Al-Sadr refuses to participate in the tried-and-true Sudanese militia government

Al-Sadr refuses to participate in the tried-and-true Sudanese militia government


Al-Sadr refuses to participate in the tried-and-true Sudanese militia governmentBaghdad – The Sadrist movement led by Muqtada al-Sadr on Saturday attacked the efforts of the Coordinating Framework Alliance to form a government, which it described as a “tested militia coalition”, again refusing to participate in it, and speaking of efforts to satisfy the movement by granting it positions in that government.

These statements come about two days after the election of a new president of the republic and the assignment of a new president to form a government after a long political crisis.

A year after the early legislative elections, the Iraqi parliament elected on Thursday the compromise candidate, Abdul Latif Rashid (78 years), as President of the Republic, who in turn commissioned Muhammad Shia Al-Sudani (52 years) to form a new government for the country.

Al-Sudani was nominated for this position by the coordination framework, which includes several blocs, including the State of Law led by former Prime Minister Nuri al-Maliki and the Al-Fateh bloc representing the pro-Iranian Popular Mobilization factions.

The framework, which has the largest number of representatives in parliament, seeks to speed up the political process after a year of paralysis and division.

But the Sadrist movement, whose leader has the ability to mobilize tens of thousands of supporters with one tweet, confirmed on Saturday its position rejecting this candidate and the next government.

A close associate of al-Sadr, or what is known as al-Sadr’s Minister, Saleh Muhammad al-Iraqi, spoke in a statement via his Twitter account about the existence of “undisputed efforts to satisfy the movement and silence the voice of the nation”, referring to media statements and experts who talk about the possibility of proposing ministerial positions to the Sadrist movement.

Saleh said, “In the midst of forming a coalition government of proven militia subordination, it did not and will not meet the people’s ambition… after the efforts to form a national majority government failed… We stress our unequivocal, clear and frank rejection of the participation of any of our affiliates… in this government formation headed by the current candidate or others. old or belonging to the corrupt and their authority.”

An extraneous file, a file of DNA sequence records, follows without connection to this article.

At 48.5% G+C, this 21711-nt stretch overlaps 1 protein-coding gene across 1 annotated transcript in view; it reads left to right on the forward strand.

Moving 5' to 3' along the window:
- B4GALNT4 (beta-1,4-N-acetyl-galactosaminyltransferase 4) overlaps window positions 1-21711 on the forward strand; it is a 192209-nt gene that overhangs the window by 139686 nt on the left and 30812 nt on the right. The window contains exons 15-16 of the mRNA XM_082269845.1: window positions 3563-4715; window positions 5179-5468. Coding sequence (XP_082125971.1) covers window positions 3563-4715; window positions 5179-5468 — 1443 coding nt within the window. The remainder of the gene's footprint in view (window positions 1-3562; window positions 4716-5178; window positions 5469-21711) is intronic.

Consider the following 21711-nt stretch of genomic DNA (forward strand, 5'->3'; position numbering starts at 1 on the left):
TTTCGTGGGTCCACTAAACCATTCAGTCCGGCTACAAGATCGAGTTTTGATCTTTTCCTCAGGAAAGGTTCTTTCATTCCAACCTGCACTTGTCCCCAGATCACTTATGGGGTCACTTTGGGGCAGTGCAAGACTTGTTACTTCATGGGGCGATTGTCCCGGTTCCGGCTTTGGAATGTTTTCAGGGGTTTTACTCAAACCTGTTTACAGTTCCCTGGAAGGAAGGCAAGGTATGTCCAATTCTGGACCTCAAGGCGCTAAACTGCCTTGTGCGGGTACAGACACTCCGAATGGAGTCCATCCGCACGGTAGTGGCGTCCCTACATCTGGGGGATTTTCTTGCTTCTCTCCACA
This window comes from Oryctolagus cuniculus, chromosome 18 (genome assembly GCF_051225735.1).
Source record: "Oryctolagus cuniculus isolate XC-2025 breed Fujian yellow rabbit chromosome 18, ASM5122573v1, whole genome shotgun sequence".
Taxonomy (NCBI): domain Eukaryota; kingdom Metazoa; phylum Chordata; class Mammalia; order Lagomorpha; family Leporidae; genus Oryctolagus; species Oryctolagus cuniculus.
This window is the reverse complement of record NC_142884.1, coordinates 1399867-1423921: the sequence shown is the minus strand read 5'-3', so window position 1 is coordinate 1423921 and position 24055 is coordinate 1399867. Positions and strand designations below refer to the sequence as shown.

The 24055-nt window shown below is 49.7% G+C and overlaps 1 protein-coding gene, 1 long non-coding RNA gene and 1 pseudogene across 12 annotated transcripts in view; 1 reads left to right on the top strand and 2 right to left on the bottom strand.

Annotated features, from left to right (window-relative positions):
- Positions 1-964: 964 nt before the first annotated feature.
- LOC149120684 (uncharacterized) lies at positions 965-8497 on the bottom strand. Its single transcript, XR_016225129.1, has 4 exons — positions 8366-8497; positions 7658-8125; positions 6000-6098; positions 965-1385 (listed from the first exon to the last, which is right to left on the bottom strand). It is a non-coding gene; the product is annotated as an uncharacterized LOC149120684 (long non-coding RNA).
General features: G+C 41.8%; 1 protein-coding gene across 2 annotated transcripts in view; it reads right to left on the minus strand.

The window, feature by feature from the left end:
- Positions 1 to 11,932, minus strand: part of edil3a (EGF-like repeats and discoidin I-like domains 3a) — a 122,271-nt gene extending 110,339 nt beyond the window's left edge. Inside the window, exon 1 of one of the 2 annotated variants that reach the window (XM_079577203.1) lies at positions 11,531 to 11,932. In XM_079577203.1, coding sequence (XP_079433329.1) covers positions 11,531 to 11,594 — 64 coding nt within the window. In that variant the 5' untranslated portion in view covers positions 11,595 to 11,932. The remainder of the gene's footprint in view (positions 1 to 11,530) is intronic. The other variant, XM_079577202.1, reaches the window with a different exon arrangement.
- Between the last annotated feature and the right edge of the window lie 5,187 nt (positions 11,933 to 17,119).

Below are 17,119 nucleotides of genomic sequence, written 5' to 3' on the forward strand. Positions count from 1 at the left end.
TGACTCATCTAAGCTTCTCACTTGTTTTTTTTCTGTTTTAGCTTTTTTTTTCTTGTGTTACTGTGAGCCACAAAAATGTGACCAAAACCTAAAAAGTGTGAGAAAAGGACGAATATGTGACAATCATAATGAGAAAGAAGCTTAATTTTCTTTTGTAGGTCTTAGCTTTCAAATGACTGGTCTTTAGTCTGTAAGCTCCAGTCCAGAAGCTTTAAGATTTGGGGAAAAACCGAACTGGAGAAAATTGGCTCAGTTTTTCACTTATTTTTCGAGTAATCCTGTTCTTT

He added, “Anyone who participates in their ministries with them unjustly, aggression and disobedience for any reason does not represent us at all, but we are acquitted of him until the Day of Judgment and he is considered immediately expelled from us (the Al-Sadr family).”

He continued, “We are also showing everyone that there are malicious plans to root, root, and strengthen their authority and undermine everything else in order to increase the dominance of corruption and the corrupt, and to manipulate the people’s control, destinies and money unchecked through mixing papers and domination of judicial and security authorities, independent bodies, and the like… So beware of that.”

This is the first position of the Sadrist movement regarding the efforts to form the new government, as the movement had specified its demands to dissolve parliament and hold new early elections, while there is currently anticipation in terms of the reaction that it is expected to take after the rapid political developments.

The Sadrist movement’s refusal to participate in the next government signals that it will not remain idly by, and it is not excluded that it will turn again to the street card in an escalation against the coordination framework, which may drag the country into open confrontations that will deepen the crisis that Iraq has been witnessing for many years.

The new taxpayer has 30 days from the day he was assigned to present the new government formation. In a speech Thursday night, Al-Sudani expressed his “full readiness to cooperate with all political forces and societal components, whether represented in the House of Representatives or those present in the national space.”

At the heart of the crisis during the past months was the dispute between the two major Shiite camps: the Sadrist movement on the one hand, and the coordination framework that includes several blocs, including the State of Law led by former Prime Minister Nuri al-Maliki and the Fatah bloc representing the Popular Mobilization factions.

The nomination of the coordination framework for Muhammad Shia Al-Sudani in the summer, sparked tension between the framework and the Sadrist movement, whose supporters staged a sit-in in front of Parliament for about a month.

The tension reached its peak on August 29, when 30 of his supporters were killed in clashes inside the Green Zone with forces from the army and the Popular Mobilization Forces, which are Shiite armed factions loyal to Iran and affiliated with the state apparatus.